I deleted the second account as well. The last drop was when I uploaded a photo of myself after corrective surgery to a closed group. Ever since then when I wanted to change my avatar picture the first suggestion Facebook made was this photo. I looked like a victim of violent fight on it, which was amusing after the surgery, but less and less amusing when I discovered this photo was impossible to delete. It did not appear in any of my albums. I would have to find the original post I made in the group. It’s a very active group, and I was very active in it. I found some posts with my photos and deleted them, but this one was hidden somewhere deep enough that I couldn’t get rid of it. Every. Single. Time. I tried to change my avatar pic I saw my bruised, battered face. The only way I could get rid of this picture was by deleting the account and starting another one.
Happiness in 2018. I wish I could have stayed in this tub forever.
Somehow in the last year or so I seem to have found a way to use social media and not be consumed by it. I do not use Snapchat or Instagram, because they don’t work for me. There are perhaps two photos of me that I put up, my avatar photo here and that one where I am in a hot tub in Iceland. Alone. Without my phone in my hand. Without Twitter, Huffington Post, CNN, BBC, etc. There are mountains, some snow, the magic of sitting in a hot tub while snow is all around me. I am able to disconnect. But then I get anxious. What if there is something I should know? What if something changed? In the previous centuries most people learned that there was a new king months or even years after the event. Nobody particularly cared which king they are never going to see unless they are sent to battle, unless the king was a particularly nasty person. Today I know about almost everything certain politicians do, despite actively trying to avoid the news.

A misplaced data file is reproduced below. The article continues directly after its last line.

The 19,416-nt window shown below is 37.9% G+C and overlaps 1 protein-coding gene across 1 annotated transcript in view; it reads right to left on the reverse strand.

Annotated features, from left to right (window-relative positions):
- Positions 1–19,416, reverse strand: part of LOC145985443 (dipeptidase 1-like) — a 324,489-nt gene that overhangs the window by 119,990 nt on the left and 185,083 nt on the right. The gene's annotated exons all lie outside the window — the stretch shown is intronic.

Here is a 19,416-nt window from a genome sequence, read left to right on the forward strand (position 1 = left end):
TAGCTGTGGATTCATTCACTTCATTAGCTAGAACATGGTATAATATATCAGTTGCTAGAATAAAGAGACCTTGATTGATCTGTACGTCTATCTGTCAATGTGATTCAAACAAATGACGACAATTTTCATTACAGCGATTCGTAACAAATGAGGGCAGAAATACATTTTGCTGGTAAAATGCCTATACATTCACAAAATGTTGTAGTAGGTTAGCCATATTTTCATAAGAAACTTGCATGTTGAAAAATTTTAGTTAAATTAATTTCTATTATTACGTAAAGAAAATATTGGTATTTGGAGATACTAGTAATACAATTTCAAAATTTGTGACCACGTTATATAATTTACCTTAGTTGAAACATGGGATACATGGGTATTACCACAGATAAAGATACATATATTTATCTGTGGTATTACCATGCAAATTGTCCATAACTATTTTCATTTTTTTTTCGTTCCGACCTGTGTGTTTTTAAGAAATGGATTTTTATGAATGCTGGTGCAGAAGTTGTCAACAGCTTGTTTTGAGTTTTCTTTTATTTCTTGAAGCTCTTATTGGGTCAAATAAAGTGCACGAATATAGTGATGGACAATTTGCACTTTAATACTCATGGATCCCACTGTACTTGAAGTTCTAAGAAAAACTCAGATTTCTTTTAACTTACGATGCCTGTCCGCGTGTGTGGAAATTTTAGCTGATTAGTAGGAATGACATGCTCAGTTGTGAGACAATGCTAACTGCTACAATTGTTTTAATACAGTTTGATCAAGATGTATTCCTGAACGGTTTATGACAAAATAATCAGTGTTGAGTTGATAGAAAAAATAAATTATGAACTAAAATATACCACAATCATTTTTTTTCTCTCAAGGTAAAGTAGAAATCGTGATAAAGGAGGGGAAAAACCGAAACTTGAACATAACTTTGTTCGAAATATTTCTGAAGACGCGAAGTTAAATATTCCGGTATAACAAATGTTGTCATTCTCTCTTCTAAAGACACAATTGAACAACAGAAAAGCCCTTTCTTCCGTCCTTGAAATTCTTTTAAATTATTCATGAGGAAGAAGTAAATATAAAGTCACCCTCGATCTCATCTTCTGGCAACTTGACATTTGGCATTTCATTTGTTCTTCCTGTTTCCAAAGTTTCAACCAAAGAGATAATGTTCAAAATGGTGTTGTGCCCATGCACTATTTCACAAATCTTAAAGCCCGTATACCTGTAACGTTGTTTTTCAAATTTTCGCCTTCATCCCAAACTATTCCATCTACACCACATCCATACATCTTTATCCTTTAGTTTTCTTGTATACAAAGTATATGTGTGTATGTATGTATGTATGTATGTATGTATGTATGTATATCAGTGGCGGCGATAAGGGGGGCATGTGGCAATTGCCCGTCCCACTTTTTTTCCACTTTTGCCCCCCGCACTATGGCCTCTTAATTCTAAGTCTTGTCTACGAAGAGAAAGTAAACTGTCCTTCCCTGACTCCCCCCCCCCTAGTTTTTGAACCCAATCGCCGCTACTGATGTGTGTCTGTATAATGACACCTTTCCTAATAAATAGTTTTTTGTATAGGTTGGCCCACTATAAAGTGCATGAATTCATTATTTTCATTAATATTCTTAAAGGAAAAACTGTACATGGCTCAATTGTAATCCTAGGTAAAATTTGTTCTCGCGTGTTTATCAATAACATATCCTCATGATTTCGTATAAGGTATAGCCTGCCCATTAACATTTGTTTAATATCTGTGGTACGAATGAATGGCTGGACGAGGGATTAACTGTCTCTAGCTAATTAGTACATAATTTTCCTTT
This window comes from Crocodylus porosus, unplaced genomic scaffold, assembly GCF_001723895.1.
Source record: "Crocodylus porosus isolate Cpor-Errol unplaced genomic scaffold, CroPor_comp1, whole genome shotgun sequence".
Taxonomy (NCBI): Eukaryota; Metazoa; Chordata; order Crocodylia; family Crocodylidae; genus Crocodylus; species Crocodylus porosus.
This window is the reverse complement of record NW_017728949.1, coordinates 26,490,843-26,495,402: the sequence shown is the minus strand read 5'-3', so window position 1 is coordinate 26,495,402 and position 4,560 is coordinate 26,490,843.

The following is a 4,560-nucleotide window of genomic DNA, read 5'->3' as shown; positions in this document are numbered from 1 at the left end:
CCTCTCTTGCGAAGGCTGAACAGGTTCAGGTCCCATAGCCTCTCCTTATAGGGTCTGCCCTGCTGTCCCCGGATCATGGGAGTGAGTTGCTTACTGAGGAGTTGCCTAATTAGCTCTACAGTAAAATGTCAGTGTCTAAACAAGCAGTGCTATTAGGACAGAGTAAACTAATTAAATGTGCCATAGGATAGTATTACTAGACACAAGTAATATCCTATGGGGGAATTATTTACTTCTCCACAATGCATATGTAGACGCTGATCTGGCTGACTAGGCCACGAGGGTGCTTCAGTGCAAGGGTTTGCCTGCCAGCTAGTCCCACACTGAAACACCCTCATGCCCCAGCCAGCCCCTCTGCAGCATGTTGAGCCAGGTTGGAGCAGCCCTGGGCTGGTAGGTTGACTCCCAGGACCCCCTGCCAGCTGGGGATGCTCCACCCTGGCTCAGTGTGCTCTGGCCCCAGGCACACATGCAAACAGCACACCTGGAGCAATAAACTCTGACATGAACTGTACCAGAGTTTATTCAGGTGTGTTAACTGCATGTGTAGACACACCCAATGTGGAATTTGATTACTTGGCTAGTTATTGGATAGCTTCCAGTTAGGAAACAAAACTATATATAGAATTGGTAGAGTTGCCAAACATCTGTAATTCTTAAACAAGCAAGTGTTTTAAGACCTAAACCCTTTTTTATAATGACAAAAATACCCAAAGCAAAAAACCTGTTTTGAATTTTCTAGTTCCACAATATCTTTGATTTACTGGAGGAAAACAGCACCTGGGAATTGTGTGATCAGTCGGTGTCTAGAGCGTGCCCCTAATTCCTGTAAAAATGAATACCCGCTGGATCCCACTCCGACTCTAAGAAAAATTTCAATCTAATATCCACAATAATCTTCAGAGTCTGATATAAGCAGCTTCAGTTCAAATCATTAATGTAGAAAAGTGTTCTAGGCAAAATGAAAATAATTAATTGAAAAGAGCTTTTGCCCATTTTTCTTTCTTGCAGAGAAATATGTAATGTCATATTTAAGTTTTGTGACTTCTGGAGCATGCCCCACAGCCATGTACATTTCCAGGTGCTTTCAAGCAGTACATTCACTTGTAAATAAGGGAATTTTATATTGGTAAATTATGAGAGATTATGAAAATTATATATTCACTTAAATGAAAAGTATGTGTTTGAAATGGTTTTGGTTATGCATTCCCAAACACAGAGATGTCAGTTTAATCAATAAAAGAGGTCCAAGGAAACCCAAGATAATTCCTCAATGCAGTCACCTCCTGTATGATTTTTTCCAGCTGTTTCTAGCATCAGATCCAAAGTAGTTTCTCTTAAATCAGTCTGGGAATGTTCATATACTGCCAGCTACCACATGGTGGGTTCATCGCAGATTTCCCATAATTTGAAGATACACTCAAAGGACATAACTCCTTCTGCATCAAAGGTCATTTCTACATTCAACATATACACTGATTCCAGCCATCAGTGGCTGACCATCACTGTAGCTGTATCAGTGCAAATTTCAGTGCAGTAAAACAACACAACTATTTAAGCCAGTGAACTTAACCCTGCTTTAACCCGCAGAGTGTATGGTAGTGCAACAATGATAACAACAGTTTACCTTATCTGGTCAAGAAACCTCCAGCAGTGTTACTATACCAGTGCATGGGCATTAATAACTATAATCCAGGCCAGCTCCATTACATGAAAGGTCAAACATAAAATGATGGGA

Writing is my escape. So is, weirdly enough, installing operating systems on computers and fixing software problems. Listening to music (if I can hear it over the noises from the outside). Being in nature. Amsterdam doesn’t have much nature in it, unless you’re willing to brave crowded streets and crowded public transport in order to get to a crowded park.
Yes, Matt. Yes, Barnes & Noble. We are living on an anxious planet. We created it ourselves. We created the need that people feel to get plastic surgery so they look like filtered Snapchat photos. For someone born in 1977 this is a sort of anxiety I am very unlikely to ever feel. But, really…who knows? in 1996 I didn’t expect to ever find out Facebook was downloaded a billion times from Play Store, or that I would constantly see a photo of my bruised face without being able to delete it. I never expected people to willingly pay for devices that constantly listen to them. The article I linked to at the beginning of this post mentions fantasy books’ sales are going up as well. I can really understand why.
Main photo: ‘Notes on a Nervous Planet’ by Matt Haig. 5/5, recommended.